The new units with local Tibetan youth are to be used for high-altitude warfare, surveillance
China is raising new militia units comprising local Tibetan youth for high-altitude warfare near Eastern Ladakh, the site of the recent border tensions along the Line of Actual Control (LAC), as well as near its borders with Sikkim and Bhutan, intelligence intercepts have revealed.
The Hindu has learnt that the new units named Mimang Cheton are presently undergoing training, and are to be deployed mostly in upper Himalayan ranges, both in the eastern and western sectors of the India-China border.
It is learnt that two batches of the Mimang Cheton have completed training and have been deployed along various locations in the Chumbi valley, including Yadong, which borders Sikkim and Bhutan, Cheema, Rinchengang, PB Thang and Phari. A second batch is undergoing training at Phari, which is near Sikkim.
Available information indicates that the units are also being deployed at Rutog in Tibet, near the Pangong Tso (lake) in eastern Ladakh.
Recent reports appearing in China’s state media suggest the militia has been used to transport supplies to PLA troops stationed at Rutog. The new units will be used for high-altitude warfare as well for surveillance and for ensuring supplies to PLA troops. They are being trained for a variety of tasks, including using high-tech equipment such as drones on the one hand, as well as mules and horses to reach regions in the Himalayan range that can’t be accessed by modern means.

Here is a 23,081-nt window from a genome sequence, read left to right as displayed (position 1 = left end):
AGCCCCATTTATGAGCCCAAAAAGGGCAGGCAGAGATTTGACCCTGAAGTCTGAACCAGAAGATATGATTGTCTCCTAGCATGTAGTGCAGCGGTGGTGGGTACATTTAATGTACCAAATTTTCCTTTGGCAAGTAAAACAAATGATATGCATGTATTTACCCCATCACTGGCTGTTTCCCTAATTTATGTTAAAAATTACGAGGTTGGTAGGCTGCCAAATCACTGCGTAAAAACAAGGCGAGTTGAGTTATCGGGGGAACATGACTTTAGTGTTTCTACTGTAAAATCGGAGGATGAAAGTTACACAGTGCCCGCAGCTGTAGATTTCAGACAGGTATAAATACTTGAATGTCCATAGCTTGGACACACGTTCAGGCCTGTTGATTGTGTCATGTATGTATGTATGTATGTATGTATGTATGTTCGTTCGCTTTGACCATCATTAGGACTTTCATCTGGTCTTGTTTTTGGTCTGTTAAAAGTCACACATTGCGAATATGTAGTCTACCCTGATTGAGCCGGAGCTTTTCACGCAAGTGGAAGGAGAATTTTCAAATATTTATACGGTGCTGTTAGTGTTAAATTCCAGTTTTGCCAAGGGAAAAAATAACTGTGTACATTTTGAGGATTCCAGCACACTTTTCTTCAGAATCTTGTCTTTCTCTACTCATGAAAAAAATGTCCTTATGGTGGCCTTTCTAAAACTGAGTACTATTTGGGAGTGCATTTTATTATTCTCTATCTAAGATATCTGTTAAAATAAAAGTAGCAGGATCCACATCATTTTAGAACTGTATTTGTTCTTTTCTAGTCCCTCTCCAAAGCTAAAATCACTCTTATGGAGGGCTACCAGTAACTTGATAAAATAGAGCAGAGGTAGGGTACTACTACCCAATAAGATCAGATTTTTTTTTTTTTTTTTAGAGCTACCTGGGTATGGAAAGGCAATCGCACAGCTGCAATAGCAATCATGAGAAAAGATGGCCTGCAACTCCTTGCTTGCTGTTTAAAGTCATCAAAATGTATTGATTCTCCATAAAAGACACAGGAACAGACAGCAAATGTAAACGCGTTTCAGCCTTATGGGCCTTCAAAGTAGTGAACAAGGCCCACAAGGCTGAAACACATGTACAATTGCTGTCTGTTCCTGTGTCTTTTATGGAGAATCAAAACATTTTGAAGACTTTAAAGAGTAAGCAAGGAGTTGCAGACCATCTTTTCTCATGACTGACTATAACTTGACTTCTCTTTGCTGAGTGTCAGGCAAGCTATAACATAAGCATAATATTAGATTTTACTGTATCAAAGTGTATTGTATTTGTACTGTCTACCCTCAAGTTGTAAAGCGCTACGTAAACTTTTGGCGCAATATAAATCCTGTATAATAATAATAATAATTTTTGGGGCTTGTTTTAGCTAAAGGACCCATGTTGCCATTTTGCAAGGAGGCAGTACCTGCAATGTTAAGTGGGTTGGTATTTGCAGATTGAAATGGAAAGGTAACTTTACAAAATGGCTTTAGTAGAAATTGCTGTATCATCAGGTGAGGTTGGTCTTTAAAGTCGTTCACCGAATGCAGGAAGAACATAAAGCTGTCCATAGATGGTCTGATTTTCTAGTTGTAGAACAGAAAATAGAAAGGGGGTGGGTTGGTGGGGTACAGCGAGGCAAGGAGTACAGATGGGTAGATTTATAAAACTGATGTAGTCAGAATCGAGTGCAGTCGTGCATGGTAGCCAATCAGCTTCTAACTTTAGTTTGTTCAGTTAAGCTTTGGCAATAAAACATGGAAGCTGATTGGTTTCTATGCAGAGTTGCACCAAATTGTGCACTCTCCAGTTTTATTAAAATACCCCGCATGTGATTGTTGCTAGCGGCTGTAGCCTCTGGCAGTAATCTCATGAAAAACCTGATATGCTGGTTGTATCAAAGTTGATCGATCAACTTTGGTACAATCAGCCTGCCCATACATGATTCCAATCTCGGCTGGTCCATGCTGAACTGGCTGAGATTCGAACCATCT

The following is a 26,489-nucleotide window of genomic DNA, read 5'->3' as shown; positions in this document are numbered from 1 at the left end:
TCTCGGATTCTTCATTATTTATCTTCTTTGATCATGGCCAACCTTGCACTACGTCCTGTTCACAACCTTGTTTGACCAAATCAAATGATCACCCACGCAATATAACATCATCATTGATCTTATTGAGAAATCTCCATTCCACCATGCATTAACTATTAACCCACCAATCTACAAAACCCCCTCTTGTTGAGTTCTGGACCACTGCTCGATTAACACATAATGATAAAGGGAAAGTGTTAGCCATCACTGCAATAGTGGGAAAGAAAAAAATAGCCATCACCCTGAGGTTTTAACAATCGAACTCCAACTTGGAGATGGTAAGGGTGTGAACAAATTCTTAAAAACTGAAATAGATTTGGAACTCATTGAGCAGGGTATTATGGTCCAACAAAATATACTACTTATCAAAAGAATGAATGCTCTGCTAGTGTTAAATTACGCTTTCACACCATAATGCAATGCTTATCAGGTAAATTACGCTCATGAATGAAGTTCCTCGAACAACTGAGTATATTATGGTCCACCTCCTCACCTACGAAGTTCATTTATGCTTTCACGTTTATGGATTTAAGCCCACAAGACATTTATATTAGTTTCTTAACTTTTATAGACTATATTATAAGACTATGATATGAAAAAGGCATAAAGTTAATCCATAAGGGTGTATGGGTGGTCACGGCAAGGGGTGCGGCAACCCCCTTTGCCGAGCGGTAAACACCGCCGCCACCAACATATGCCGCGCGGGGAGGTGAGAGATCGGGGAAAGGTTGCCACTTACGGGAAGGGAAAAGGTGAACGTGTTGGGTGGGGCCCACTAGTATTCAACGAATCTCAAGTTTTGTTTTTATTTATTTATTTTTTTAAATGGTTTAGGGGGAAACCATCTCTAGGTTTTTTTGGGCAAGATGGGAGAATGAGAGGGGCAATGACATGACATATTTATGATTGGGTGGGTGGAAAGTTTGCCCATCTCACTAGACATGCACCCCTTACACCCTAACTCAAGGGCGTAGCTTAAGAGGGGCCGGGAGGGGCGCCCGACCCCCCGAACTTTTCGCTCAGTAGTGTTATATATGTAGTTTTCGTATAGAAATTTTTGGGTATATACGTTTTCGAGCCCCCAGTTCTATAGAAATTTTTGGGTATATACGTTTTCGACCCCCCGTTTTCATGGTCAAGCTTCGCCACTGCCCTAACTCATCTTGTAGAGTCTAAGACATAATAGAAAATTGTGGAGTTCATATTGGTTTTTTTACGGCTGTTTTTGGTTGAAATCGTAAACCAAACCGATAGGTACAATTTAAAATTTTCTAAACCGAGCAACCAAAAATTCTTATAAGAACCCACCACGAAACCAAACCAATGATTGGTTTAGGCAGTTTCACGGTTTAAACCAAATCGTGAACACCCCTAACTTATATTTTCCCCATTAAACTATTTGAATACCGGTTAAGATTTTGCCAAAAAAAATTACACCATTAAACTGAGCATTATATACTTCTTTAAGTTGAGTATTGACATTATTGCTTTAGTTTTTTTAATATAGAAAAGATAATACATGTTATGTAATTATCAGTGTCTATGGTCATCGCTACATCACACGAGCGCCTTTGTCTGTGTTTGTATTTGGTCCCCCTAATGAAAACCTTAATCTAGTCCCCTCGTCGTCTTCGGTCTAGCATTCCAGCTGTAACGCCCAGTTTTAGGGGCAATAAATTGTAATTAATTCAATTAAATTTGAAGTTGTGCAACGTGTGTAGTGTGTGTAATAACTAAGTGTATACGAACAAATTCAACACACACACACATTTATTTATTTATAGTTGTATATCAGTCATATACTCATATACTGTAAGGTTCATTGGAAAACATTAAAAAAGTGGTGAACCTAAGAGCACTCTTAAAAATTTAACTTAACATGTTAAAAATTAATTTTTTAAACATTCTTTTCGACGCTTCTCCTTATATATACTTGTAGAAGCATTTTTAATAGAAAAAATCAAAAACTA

The units are being trained by the PLA, but personnel are yet to get uniforms or ranks. The deployment of the new Mimang Cheton units mirrors India’s own elite and decades-old Special Frontier Force consisting of persons of Tibetan origin. The secretive SFF came into the spotlight during last year’s clashes in Eastern Ladakh following its countermoves against the PLA plan to take control of strategic heights south of Pangong Tso.
Just like the SFF which relies on the knowledge of Tibetans, the Mimang Cheton also relies on the local knowledge of Tibetans as well as locals’ resistance to High Altitude Sickness, a problem in alpine warfare.
A new feature of the units is that upon completion of training, they are being “blessed” by Buddhist monks in Tibet, which is being interpreted as a sign of greater socio-cultural outreach from the PLA to ethnic Tibetans. Sources noted that such interactions with Tibetan monks did not exist in the past, indicating a new approach by the PLA as it tries to induct more Tibetans into the new units.